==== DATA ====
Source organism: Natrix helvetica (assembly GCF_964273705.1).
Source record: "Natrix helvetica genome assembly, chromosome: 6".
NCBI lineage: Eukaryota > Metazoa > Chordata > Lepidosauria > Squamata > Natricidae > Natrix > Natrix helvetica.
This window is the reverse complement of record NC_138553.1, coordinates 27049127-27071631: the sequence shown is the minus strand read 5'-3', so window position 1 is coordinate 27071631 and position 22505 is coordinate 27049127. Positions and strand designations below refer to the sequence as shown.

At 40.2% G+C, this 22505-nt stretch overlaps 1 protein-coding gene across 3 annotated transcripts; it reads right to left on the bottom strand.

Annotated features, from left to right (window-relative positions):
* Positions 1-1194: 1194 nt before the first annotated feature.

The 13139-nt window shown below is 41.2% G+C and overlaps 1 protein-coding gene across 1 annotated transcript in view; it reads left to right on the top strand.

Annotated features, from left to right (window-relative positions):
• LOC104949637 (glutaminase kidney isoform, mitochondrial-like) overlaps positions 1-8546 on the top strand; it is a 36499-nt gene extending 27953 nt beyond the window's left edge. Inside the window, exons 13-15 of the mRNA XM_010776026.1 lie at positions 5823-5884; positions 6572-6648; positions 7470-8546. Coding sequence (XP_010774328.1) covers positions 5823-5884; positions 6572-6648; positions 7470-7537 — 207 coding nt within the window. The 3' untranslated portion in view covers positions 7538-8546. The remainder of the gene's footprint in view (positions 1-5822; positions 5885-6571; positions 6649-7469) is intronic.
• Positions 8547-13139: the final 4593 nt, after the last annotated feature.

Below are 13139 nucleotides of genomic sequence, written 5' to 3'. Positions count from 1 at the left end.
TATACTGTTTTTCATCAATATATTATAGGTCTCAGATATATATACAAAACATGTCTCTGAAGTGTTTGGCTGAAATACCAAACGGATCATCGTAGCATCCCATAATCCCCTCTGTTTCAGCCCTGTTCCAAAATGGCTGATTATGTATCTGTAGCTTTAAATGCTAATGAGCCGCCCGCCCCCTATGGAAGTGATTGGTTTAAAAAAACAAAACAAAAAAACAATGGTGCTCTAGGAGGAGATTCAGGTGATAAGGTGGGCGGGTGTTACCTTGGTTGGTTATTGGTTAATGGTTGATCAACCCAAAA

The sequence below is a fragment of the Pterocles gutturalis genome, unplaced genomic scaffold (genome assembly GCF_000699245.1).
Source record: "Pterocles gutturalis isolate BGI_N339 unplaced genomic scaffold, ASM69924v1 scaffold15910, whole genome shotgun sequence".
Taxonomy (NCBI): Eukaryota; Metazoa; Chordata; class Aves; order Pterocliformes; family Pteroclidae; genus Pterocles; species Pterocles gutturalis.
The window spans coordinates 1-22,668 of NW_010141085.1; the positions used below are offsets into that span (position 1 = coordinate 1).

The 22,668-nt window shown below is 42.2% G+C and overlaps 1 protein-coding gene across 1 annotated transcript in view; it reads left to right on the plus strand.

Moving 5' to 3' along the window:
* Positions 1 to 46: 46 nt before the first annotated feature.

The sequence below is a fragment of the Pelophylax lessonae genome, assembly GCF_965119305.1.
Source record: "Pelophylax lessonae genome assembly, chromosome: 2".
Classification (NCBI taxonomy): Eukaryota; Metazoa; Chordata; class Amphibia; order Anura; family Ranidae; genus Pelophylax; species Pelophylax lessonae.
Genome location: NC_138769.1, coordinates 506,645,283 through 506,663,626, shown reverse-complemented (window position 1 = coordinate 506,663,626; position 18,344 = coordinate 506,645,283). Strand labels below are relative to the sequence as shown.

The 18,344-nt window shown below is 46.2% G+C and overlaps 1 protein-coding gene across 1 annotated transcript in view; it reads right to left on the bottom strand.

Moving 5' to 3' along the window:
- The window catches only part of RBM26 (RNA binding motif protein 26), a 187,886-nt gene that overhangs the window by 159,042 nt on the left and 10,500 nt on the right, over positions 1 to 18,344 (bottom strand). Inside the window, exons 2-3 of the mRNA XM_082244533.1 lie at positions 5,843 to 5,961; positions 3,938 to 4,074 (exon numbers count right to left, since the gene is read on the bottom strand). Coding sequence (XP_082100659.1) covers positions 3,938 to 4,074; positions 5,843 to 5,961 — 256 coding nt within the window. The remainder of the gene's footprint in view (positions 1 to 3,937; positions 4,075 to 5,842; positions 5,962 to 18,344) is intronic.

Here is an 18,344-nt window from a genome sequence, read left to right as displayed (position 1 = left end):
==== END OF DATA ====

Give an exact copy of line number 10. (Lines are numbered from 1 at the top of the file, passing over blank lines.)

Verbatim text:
• LOC104949637 (glutaminase kidney isoform, mitochondrial-like) overlaps positions 1-8546 on the top strand; it is a 36499-nt gene extending 27953 nt beyond the window's left edge. Inside the window, exons 13-15 of the mRNA XM_010776026.1 lie at positions 5823-5884; positions 6572-6648; positions 7470-8546. Coding sequence (XP_010774328.1) covers positions 5823-5884; positions 6572-6648; positions 7470-7537 — 207 coding nt within the window. The 3' untranslated portion in view covers positions 7538-8546. The remainder of the gene's footprint in view (positions 1-5822; positions 5885-6571; positions 6649-7469) is intronic.